Numerous state highway programs have suffered cost overruns, say the Gannett papers (which include USA Today). What’s striking from the story, however, is how small and rare the cost overruns really are.
The papers found overruns in 19 states, but they focused on projects that actually had overruns and did not reveal how many projects had no overruns. Of the overruns they found, many were less than 2 percent, most were less than 5 percent, and only three–in New Jersey, New York, and Ohio–were more than 10 percent. The unweighted average was around 7 percent. Since Gannett did not discuss any projects that had zero overruns, the real average must be much less.
This contrasts sharply with rail transit cost overruns, which have steadily averaged around 40 percent. Nearly 10 years ago, Bent Flyvbjerg reported that transit cost overruns in the United States averaged 41 percent while highway overruns averaged 8 percent. More recent research has found similar rail overruns, but the Gannett analysis suggests that highway overruns remain well under 10 percent.
Why would rail overruns be so much greater than highway overruns? The most important answer is that highways are largely paid for out of user fees, and decisions are made by professional engineers overseen by appointed commissions. Rail projects are largely paid for out of taxes and decisions are made by politicians and, sometimes, voters who must be persuaded that the projects are reasonable. It would make sense for rail advocates to underestimate costs until they sell their ideas, then–after the decision has been made–suddenly “discover” higher costs.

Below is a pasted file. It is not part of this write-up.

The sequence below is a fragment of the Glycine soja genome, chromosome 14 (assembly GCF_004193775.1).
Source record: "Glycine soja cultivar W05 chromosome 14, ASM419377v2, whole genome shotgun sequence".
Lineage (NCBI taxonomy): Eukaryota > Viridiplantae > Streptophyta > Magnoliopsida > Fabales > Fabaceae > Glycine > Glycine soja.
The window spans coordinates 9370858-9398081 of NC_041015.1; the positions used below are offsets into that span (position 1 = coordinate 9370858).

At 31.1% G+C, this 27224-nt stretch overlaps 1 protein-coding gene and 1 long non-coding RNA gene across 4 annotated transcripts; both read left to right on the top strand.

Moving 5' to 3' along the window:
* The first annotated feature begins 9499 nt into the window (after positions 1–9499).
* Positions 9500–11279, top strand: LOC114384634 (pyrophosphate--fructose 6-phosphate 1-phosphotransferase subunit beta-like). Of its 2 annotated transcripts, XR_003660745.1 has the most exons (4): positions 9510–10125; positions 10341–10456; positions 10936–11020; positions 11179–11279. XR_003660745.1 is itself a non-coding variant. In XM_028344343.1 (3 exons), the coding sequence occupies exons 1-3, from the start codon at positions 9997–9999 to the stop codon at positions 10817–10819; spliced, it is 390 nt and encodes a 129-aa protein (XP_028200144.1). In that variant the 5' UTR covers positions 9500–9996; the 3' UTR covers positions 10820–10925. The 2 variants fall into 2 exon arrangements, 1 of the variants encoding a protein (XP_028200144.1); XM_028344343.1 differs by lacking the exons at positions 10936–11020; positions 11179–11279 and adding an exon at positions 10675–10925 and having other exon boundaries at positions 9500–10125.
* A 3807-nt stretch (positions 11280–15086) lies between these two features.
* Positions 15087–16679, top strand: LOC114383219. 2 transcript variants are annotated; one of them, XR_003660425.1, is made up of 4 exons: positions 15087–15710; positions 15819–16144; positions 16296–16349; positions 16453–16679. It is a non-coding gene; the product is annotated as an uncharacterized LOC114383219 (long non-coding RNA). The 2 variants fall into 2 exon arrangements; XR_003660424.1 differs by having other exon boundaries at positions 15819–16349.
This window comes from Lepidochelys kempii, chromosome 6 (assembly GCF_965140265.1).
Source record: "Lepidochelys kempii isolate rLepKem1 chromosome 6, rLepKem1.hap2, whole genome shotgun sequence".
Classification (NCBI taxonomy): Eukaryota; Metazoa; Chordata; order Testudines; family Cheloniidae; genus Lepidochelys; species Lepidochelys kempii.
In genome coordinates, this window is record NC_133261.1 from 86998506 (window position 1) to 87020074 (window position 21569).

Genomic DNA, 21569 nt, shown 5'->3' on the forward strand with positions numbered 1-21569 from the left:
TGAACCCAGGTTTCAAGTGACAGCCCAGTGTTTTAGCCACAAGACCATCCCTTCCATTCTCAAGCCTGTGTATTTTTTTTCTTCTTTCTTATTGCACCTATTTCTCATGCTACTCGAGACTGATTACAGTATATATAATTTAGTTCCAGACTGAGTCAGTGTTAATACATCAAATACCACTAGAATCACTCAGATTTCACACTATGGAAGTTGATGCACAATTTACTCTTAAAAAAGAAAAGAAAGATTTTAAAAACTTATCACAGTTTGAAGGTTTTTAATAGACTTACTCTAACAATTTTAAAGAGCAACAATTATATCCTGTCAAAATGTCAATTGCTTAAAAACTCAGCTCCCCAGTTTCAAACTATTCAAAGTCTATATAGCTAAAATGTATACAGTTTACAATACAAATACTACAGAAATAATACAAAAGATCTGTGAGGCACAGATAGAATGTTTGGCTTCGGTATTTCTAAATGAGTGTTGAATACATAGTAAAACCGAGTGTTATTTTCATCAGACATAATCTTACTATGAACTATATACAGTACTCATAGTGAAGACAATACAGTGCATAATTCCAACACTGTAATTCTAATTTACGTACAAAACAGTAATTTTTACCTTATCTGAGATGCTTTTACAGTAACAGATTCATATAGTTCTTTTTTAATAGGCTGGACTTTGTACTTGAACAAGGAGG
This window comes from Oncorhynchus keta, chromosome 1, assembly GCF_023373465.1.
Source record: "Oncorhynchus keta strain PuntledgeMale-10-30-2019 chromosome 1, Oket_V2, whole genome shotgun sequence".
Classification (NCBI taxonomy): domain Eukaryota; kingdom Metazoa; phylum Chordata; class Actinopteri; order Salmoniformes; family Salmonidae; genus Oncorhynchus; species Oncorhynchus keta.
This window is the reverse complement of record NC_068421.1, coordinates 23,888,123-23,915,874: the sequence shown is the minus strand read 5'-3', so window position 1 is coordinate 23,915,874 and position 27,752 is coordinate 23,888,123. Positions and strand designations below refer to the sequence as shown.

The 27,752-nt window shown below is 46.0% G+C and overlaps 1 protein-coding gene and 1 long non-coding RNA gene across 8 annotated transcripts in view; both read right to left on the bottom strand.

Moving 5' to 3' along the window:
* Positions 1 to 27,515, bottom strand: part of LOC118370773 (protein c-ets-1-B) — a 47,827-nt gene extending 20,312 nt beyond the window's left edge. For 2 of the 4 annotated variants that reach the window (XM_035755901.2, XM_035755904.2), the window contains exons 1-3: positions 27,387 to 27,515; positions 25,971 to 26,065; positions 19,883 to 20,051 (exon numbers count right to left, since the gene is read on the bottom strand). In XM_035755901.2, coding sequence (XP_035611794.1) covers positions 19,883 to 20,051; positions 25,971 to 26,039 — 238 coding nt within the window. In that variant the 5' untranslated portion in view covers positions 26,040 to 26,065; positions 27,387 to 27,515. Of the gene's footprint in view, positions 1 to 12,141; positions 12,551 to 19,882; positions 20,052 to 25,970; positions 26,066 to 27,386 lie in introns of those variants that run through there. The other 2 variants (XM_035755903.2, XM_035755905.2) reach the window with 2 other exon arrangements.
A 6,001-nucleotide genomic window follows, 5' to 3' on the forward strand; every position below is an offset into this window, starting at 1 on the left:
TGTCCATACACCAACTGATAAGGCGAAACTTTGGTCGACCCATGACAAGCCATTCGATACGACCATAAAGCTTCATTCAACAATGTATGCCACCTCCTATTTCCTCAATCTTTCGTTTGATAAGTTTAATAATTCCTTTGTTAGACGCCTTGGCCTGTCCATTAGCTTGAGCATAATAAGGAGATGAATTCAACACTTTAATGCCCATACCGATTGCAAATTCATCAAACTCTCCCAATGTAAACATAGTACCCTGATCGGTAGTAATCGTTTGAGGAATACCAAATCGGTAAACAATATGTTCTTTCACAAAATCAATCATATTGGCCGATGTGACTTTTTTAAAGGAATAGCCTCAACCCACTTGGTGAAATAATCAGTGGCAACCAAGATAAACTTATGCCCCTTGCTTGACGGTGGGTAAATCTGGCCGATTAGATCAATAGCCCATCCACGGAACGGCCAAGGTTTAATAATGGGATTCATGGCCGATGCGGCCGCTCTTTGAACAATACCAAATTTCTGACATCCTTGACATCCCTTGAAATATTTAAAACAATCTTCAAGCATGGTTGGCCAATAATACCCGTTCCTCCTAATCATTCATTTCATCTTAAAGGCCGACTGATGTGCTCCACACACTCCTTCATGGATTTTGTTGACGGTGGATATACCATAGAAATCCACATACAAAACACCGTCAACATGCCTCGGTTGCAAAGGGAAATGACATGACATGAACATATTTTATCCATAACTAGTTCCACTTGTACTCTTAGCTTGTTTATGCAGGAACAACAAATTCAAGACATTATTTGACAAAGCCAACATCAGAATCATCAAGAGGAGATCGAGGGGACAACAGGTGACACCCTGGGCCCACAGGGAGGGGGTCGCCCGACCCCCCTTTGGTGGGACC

The Gennett papers, and highway critics in general, often point to Boston’s Big Dig as an example of an outrageous highway cost overrun. But the Big Dig was not really a highway project; it was a city beautification project. The goal was not to expand highway capacity but to turn an elevated highway into a tunneled highway. Since the Federal Highway Administration would not pay for a city beautification project, the politicians–led by Tip O’Neill–had to step in, which meant the project had to be sold politically. (To placate the FHwA, the project ended up including a small capacity increase.) Perhaps not coincidentally, the original project cost estimate was made by Parsons Brinckerhoff, the company also responsible for many rail cost underestimates.
“Transportation costs too much,” argues a blogger who calls himself The Transportationist, which I suppose isn’t any more ridiculous than calling yourself the Antiplanner. The Transportationist lists several good reasons why transportation costs too much, including the fact that–despite spending hundreds of millions of dollars on transportation planning–no one really does benefit-cost analyses. But he misses the point about user fees: projects funded out of user fees are more likely to be efficient, partly because the agencies or private parties receiving those fees know the fees are limited and partly because they want to spend them in ways that will generate more fees (which means in ways that benefit users enough that the users are willing to pay for them).